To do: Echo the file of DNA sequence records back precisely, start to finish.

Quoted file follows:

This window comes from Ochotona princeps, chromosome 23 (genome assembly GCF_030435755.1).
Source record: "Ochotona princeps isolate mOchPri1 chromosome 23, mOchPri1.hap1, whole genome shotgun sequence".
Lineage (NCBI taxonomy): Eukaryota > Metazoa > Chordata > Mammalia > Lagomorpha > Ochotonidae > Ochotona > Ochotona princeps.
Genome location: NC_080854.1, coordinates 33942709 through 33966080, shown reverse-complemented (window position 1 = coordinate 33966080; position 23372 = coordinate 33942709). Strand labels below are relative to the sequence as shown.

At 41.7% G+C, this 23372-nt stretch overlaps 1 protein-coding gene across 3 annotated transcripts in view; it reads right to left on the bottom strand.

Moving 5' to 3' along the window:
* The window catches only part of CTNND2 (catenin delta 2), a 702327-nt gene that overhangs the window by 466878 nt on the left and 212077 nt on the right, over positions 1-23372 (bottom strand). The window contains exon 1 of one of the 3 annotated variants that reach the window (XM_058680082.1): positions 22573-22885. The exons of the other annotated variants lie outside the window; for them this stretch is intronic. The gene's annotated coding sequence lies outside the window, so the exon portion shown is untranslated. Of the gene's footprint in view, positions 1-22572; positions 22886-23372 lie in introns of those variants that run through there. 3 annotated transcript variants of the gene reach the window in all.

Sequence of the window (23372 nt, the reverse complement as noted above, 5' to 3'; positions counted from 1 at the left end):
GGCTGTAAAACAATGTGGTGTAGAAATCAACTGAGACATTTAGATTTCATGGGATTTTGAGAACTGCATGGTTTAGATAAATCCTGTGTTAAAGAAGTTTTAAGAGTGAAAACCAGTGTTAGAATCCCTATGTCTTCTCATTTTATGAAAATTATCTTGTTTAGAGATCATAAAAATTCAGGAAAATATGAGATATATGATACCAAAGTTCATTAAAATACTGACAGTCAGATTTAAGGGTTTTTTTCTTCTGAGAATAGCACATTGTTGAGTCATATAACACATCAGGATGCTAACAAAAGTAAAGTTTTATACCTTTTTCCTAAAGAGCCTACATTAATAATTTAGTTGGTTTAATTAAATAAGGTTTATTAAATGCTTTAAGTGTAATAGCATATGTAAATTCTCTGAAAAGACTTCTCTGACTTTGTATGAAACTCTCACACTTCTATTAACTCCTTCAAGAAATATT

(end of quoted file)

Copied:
This window comes from Ochotona princeps, chromosome 23 (genome assembly GCF_030435755.1).
Source record: "Ochotona princeps isolate mOchPri1 chromosome 23, mOchPri1.hap1, whole genome shotgun sequence".
Lineage (NCBI taxonomy): Eukaryota > Metazoa > Chordata > Mammalia > Lagomorpha > Ochotonidae > Ochotona > Ochotona princeps.
Genome location: NC_080854.1, coordinates 33942709 through 33966080, shown reverse-complemented (window position 1 = coordinate 33966080; position 23372 = coordinate 33942709). Strand labels below are relative to the sequence as shown.

At 41.7% G+C, this 23372-nt stretch overlaps 1 protein-coding gene across 3 annotated transcripts in view; it reads right to left on the bottom strand.

Moving 5' to 3' along the window:
* The window catches only part of CTNND2 (catenin delta 2), a 702327-nt gene that overhangs the window by 466878 nt on the left and 212077 nt on the right, over positions 1-23372 (bottom strand). The window contains exon 1 of one of the 3 annotated variants that reach the window (XM_058680082.1): positions 22573-22885. The exons of the other annotated variants lie outside the window; for them this stretch is intronic. The gene's annotated coding sequence lies outside the window, so the exon portion shown is untranslated. Of the gene's footprint in view, positions 1-22572; positions 22886-23372 lie in introns of those variants that run through there. 3 annotated transcript variants of the gene reach the window in all.

Sequence of the window (23372 nt, the reverse complement as noted above, 5' to 3'; positions counted from 1 at the left end):
GGCTGTAAAACAATGTGGTGTAGAAATCAACTGAGACATTTAGATTTCATGGGATTTTGAGAACTGCATGGTTTAGATAAATCCTGTGTTAAAGAAGTTTTAAGAGTGAAAACCAGTGTTAGAATCCCTATGTCTTCTCATTTTATGAAAATTATCTTGTTTAGAGATCATAAAAATTCAGGAAAATATGAGATATATGATACCAAAGTTCATTAAAATACTGACAGTCAGATTTAAGGGTTTTTTTCTTCTGAGAATAGCACATTGTTGAGTCATATAACACATCAGGATGCTAACAAAAGTAAAGTTTTATACCTTTTTCCTAAAGAGCCTACATTAATAATTTAGTTGGTTTAATTAAATAAGGTTTATTAAATGCTTTAAGTGTAATAGCATATGTAAATTCTCTGAAAAGACTTCTCTGACTTTGTATGAAACTCTCACACTTCTATTAACTCCTTCAAGAAATATT